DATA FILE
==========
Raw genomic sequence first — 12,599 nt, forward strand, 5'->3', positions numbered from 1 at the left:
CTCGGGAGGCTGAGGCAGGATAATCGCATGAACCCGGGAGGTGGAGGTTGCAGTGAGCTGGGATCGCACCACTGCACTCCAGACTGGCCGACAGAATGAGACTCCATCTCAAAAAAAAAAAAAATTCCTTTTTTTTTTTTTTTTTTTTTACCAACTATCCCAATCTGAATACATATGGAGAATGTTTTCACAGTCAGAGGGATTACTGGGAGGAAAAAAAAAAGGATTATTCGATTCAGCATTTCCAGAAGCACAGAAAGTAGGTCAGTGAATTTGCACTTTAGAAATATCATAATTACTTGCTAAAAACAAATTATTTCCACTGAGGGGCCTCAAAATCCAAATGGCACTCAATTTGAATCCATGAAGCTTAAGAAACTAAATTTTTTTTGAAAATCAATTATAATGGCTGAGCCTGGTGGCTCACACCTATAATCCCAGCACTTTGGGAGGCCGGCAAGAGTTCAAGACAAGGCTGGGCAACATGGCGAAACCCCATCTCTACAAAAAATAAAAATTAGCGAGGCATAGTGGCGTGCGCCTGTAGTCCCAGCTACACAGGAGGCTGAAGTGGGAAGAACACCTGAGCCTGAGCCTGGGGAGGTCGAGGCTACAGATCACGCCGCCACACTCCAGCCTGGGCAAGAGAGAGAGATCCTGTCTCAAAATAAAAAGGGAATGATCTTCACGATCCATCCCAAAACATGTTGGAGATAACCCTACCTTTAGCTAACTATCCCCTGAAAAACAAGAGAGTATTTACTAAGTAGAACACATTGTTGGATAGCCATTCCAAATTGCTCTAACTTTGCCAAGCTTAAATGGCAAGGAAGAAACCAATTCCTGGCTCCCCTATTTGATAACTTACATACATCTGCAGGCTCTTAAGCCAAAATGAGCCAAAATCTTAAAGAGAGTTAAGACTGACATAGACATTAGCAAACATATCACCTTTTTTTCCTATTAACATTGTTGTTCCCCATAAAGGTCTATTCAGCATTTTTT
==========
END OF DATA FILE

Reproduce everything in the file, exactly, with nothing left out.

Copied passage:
Raw genomic sequence first — 12,599 nt, forward strand, 5'->3', positions numbered from 1 at the left:
CTCGGGAGGCTGAGGCAGGATAATCGCATGAACCCGGGAGGTGGAGGTTGCAGTGAGCTGGGATCGCACCACTGCACTCCAGACTGGCCGACAGAATGAGACTCCATCTCAAAAAAAAAAAAAATTCCTTTTTTTTTTTTTTTTTTTTTACCAACTATCCCAATCTGAATACATATGGAGAATGTTTTCACAGTCAGAGGGATTACTGGGAGGAAAAAAAAAAGGATTATTCGATTCAGCATTTCCAGAAGCACAGAAAGTAGGTCAGTGAATTTGCACTTTAGAAATATCATAATTACTTGCTAAAAACAAATTATTTCCACTGAGGGGCCTCAAAATCCAAATGGCACTCAATTTGAATCCATGAAGCTTAAGAAACTAAATTTTTTTTGAAAATCAATTATAATGGCTGAGCCTGGTGGCTCACACCTATAATCCCAGCACTTTGGGAGGCCGGCAAGAGTTCAAGACAAGGCTGGGCAACATGGCGAAACCCCATCTCTACAAAAAATAAAAATTAGCGAGGCATAGTGGCGTGCGCCTGTAGTCCCAGCTACACAGGAGGCTGAAGTGGGAAGAACACCTGAGCCTGAGCCTGGGGAGGTCGAGGCTACAGATCACGCCGCCACACTCCAGCCTGGGCAAGAGAGAGAGATCCTGTCTCAAAATAAAAAGGGAATGATCTTCACGATCCATCCCAAAACATGTTGGAGATAACCCTACCTTTAGCTAACTATCCCCTGAAAAACAAGAGAGTATTTACTAAGTAGAACACATTGTTGGATAGCCATTCCAAATTGCTCTAACTTTGCCAAGCTTAAATGGCAAGGAAGAAACCAATTCCTGGCTCCCCTATTTGATAACTTACATACATCTGCAGGCTCTTAAGCCAAAATGAGCCAAAATCTTAAAGAGAGTTAAGACTGACATAGACATTAGCAAACATATCACCTTTTTTTCCTATTAACATTGTTGTTCCCCATAAAGGTCTATTCAGCATTTTTT